Unforgettable Sneaker Controversies

Controversies in the running shoes and sneakers world are nothing new. Every major shoe company has, at least, faced some sort of backlash over the years for several issues, including (but not limited to): ill-conceived design, disastrous branding, and a complete historical oversight.

But as one would say, bad publicity is still publicity, and many sneaker companies benefited from both good and bad publicity. One famous case is the Air Jordan I, which the NBA notoriously banned for several reasons. But Air Jordan’s maker, Nike, used the controversy to its advantage by capitalizing and translating it into massive sales.

But in most cases, sneaker companies have learned important lessons from these controversies. There are times, though, that they ended up being controversial unintentionally and through no fault of their own. While there are many controversies that have rocked the sneakers world, we mention only five here. 

1) NBA’s “banning” of Air Jordan I (1985)

Michael Jordan’s first foray into the sneakers world didn’t receive the expected warm welcome – at least among the bigwigs of the National Basketball Association (NBA). When the young rising NBA star first laced Nike’s Air Jordan I, it stirred controversy. The iconic sneaker was reportedly banned by the NBA upon its debut in 1985.

Air Jordan I’s red-and-black colorway didn’t conform to the league’s strict uniform policy at the time. The shoe had very little white in them.

Jordan was fined $5,000 every time he appeared on the hardcourt wearing the controversial sneakers – a tab which Nike quickly picked up. The company soon capitalized on the bad publicity surrounding Air Jordan I into an ad campaign, translating it into big sales. The controversy even elevated the Air Jordan I, together with its wearer and endorser, to mythical status. Jordan eventually won Rookie of the Year in 1985 and went on to become an NBA legend. Air Jordan I’s legacy, on the other hand, is quite well-documented, and the controversial silhouette has gone to more tremendous acclaim in the last four decades, inspiring numerous retros and collaborations.

2) Nike’s SB “Heineken” Dunk (2003)

Slated to release in 2003, the Nike SB Dunk featured a green-white-red colorway. It was quickly and affectionately dubbed “Heineken” by the skating community as it was inspired by Heineken’s signature colors and trademark.

But there was one big problem: the Dutch beer giant called “Foul!” on the shoe’s colorway.

Heineken sent a cease-and-desist letter that forced Nike to pull the sneaker out from the shelves. But the controversy made the sneaker even more popular, eventually becoming one of Nike’s most sought-after and coveted Dunk releases. But it has become harder and harder to score a pair of original “Heineken” Dunks over the years.

3) Nike Air Bakin’ (1997)

The Nike Air Bakin’ made its debut in 1997 and was first worn by NBA star Penny Hardaway on the hardcourt. But its appearance was only short-lived.

The sneaker didn’t sit well with disgruntled Islam followers, who pointed out that the fire-like logo on the shoe’s heel resembled “Allah” when written in Arabic script.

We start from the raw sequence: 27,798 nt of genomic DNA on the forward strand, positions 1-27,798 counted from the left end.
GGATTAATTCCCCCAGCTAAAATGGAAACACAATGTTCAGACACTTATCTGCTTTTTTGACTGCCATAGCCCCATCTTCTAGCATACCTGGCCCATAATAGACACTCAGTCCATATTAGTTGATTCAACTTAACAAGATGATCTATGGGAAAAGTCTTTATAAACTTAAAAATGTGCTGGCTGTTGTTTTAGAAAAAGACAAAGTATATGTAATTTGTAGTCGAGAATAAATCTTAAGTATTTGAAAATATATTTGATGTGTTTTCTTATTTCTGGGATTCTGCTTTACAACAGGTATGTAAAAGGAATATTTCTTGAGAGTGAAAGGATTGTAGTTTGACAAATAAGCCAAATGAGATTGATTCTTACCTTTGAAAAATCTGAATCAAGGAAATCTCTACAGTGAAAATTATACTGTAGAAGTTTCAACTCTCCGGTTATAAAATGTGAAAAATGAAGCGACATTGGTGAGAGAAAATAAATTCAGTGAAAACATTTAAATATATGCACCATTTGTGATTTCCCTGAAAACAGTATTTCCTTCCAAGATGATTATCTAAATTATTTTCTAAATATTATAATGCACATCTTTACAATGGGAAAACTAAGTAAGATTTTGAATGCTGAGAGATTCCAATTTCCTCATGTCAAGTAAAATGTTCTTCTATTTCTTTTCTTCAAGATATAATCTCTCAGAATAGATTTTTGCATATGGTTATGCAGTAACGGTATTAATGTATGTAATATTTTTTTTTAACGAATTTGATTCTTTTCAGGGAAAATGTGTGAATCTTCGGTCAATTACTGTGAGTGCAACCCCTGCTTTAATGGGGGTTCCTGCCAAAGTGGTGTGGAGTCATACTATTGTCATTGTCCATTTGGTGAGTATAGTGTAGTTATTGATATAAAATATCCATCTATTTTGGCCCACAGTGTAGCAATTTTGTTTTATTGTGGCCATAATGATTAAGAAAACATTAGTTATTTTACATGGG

Nike tried to amend the situation by concealing the logo with a fabric patch, but it wasn’t enough. The Muslim community later threatened a massive boycott against Nike’s products, which forced the sneakers giant to recall 38,000 pairs of Air Bakin’s. Not only that – Nike also publicly apologized to the Muslim community and built playgrounds for Muslim youth organizations in several communities across the United States and elsewhere.

4) Jeremy Scott’s Roundhouse Mid for Adidas (2012)

Adidas’ Roundhouse Mid has some of the most colossal screw-ups in the annals of sneakers design. The sneaker was scheduled to hit the shelves in 2012. The shoe’s design, created by the fashion designer Jeremy Scott, featured bright yellow shackles. 

The shoe’s unusual and controversial cuffs strongly evoked notions of slavery. Scott insisted that toy monsters of the 1980s had inspired the shackles. Nevertheless, the Roundhouse Mid’s shackles drew intense criticism from many sectors, who associated them with a historical symbol of African slavery.

As Reverend Jesse Jackson commented on the issue: “The attempt to commercialize and make popular more than 200 years of human degradation, where blacks were considered three-fifths human by our Constitution, is offensive, appalling and insensitive.”

Needless to say, Adidas quickly pulled the sneakers out from the shelves.

5) Nike Ari Menthol 10 (2006)

So, how did a sneakers behemoth and a tobacco company get involved in this controversy?

Los Angeles-based graphic designer Ari Saal Forman customized the design of Nike’s Air Force 1 sneakers. Forman took design inspirations from Newport menthol cigarettes. He replaced Nike’s classic “Swoosh” logo with Newport’s Spinnaker logo, which was pretty much like the Swoosh, but inverted. The custom “ARI” letterform appeared on the shoe’s midsoles and heels. The shoe’s box was not even spared – it was designed to look like Newport’s cigarette pack. The shoe’s new look and packaging earned the name “Ari Menthol 10.”

Nike limited Ari Menthol 10 to just 252 pairs. But as expected, Newport wasn’t so pleased with the Air Force 1’s controversial spin that it promptly issued Nike a cease-and-desist letter. But it didn’t end there. The tobacco company later sent in their lawyers and demanded Nike to burn and destroy every pair of Ari Menthol 10’s. 

Nike’s Ari Menthol 10 remains one of the most “forbidden” sneakers ever made.